Let’s be honest. We have all had to retake a test of exam at least once in our lives. It can be worrisome because the first time taking it we didn’t get it right. Because we didn’t get enough points, or score high enough.
When we’re worried and afraid of failing that test again after we failed it, our subconscious senses danger and wants to run away from it. That kind of stress really bogs us down when we’re studying and when we are trying to relax prior to taking a test.
You are not in danger because of an unsatisfactory test score. Once you have failed a test after the first try, you are exactly where you want to be. Because now you know exactly what you’re up against. And you get to build off of what you learned in the past. You’ll find answers to any mysteries, you’ll learn new things that you didn’t know before. You’ll walk into the classroom or testing center with a secret weapon of knowledge that will grant you a passing score with flying colors. And when you get those results back that is your moment to shine.
I will share with you a person story from when I was in graduate school studying special education. I had to pass a standardized test in California called the RICA test. Which was required for me to do my student teaching. I had to pass three sections; Reading, Writing, and Mathematics. My strategy, for giving myself an edge, was taking each section one at a time, which was allowed. At first, my aim was to pass the first time. Unfortunately that wasn’t the way it worked out for me. I took the writing section first and fell short. So I decided to focus on my weaker areas first and strengthen them up by reviewing the study material that I was struggling to comprehend. And I spent little time reviewing what I did well on. Then after 6 weeks of studying I retook the writing section and I passed the second time.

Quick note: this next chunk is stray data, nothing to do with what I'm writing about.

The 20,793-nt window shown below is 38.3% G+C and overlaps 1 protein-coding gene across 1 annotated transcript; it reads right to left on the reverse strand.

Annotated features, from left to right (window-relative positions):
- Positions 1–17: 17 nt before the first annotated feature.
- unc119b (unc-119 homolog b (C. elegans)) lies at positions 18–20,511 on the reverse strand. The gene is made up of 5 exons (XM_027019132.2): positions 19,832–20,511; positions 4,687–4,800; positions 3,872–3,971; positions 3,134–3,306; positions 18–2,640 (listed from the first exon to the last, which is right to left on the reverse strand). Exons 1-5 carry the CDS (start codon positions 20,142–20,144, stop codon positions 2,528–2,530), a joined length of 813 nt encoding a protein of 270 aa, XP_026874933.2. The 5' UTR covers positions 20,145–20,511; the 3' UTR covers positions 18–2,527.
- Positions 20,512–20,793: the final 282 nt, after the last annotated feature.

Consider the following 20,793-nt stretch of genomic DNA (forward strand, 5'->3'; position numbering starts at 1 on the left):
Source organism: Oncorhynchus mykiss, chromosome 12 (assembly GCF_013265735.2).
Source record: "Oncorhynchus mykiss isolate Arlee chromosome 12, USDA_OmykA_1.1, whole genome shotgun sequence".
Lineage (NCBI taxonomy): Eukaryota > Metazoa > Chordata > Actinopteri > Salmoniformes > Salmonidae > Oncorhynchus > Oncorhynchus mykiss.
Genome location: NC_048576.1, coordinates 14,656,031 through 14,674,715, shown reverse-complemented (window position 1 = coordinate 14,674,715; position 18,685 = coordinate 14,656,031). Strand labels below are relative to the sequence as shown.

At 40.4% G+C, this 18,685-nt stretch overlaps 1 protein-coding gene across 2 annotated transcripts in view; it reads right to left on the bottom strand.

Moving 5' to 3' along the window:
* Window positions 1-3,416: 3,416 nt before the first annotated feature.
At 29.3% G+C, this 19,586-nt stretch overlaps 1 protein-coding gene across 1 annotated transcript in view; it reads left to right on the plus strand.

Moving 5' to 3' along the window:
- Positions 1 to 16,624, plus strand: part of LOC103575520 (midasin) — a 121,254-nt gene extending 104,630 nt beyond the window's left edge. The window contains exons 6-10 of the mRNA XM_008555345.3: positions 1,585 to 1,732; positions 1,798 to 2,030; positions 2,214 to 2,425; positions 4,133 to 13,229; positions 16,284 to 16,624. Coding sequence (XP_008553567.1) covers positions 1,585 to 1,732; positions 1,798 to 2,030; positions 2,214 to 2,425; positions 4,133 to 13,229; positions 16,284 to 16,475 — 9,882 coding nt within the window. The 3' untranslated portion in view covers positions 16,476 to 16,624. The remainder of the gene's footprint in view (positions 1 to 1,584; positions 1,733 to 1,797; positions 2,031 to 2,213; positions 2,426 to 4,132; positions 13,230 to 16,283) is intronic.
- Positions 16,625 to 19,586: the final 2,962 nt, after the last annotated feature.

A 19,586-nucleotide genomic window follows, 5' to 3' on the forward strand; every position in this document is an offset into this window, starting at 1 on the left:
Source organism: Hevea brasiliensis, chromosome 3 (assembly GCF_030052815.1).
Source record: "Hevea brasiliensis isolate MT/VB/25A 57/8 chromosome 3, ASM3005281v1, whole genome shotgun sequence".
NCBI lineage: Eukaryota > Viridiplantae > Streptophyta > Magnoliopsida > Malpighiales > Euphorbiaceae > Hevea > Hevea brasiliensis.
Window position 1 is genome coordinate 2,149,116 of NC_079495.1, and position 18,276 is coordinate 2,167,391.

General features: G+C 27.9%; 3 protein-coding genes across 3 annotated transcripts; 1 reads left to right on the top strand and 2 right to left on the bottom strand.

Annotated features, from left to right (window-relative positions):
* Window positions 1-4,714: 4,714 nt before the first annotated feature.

I also passed the reading and the mathematics sections the second time taking them. I learned an important lesson, that if you don’t pass a test the first time, it’s best to use it as an opportunity to build more scaffolding for your pre-existing body of knowledge for an exam. This means focusing more closely and reviewing the material you’re struggling with the most and creating a stronger structure for you to stand inside for your retake. And your retake will go smoother than your first time.